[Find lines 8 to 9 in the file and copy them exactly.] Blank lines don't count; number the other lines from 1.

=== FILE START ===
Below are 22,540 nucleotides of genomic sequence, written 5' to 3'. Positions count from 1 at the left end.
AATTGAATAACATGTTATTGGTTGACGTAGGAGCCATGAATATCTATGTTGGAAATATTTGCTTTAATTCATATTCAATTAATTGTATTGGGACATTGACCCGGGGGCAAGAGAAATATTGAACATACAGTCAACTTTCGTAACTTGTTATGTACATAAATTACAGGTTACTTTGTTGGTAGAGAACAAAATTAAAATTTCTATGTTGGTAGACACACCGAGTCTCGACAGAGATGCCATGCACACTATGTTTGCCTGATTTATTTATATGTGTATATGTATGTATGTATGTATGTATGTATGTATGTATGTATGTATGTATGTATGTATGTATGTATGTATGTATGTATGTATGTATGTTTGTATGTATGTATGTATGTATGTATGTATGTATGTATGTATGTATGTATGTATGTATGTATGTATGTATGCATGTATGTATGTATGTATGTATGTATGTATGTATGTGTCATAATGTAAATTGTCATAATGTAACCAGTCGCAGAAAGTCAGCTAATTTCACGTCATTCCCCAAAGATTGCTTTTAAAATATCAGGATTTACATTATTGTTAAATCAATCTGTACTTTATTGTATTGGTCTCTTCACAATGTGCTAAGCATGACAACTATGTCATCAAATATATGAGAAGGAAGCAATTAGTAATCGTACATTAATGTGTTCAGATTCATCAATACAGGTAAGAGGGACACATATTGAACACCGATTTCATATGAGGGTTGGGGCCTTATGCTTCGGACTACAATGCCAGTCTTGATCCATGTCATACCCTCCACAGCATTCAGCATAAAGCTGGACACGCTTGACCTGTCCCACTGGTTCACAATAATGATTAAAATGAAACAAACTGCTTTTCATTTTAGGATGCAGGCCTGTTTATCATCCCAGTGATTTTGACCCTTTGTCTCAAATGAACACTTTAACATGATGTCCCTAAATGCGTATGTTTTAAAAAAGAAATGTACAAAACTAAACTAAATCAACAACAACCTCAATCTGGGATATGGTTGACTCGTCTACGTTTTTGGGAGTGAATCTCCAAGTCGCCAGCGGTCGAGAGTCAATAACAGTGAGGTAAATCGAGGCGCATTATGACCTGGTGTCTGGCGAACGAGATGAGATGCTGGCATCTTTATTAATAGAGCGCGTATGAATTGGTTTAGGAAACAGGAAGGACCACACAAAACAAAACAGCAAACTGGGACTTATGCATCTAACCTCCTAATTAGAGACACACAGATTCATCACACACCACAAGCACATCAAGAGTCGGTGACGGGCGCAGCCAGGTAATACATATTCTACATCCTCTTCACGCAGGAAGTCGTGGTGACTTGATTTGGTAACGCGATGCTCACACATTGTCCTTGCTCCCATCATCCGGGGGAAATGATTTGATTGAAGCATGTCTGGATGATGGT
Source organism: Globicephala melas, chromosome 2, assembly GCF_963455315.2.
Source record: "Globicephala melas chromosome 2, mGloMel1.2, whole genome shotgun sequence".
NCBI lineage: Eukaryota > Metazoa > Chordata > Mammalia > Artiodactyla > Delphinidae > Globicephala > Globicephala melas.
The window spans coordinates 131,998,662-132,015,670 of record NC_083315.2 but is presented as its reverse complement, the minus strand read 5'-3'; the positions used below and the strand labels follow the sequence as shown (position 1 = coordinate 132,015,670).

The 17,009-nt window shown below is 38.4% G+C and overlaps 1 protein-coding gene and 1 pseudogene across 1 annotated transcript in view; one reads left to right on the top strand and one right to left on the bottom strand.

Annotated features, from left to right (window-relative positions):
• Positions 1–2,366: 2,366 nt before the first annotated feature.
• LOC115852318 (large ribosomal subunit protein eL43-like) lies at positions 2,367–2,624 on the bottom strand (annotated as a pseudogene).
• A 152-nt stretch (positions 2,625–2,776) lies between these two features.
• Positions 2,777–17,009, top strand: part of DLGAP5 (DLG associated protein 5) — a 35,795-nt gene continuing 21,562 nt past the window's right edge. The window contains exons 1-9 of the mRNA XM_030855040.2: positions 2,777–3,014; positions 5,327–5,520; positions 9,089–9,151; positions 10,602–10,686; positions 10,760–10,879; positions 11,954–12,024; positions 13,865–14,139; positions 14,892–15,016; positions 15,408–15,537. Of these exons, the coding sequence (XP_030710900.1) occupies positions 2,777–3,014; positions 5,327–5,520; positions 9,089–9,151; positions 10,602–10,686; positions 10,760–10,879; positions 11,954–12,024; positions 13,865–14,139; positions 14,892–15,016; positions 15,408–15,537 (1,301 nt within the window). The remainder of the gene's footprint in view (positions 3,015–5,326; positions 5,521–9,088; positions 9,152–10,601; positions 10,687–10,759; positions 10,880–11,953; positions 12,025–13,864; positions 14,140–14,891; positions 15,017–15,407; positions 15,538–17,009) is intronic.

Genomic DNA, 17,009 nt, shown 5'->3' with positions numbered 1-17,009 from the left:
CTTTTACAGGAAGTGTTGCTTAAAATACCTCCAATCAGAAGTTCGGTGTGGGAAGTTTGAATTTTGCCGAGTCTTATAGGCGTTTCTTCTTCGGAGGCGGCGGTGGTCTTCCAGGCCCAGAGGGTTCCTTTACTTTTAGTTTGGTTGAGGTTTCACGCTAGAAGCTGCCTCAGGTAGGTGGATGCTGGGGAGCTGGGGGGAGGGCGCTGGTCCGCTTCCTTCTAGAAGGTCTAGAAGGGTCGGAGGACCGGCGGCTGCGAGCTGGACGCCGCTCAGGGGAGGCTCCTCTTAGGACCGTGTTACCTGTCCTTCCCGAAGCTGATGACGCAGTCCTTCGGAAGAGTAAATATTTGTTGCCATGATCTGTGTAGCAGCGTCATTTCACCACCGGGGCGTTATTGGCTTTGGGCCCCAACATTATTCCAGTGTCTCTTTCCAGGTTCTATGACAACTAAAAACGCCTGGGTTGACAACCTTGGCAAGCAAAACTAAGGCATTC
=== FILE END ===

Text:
Annotated features, from left to right (window-relative positions):
• Positions 1–2,366: 2,366 nt before the first annotated feature.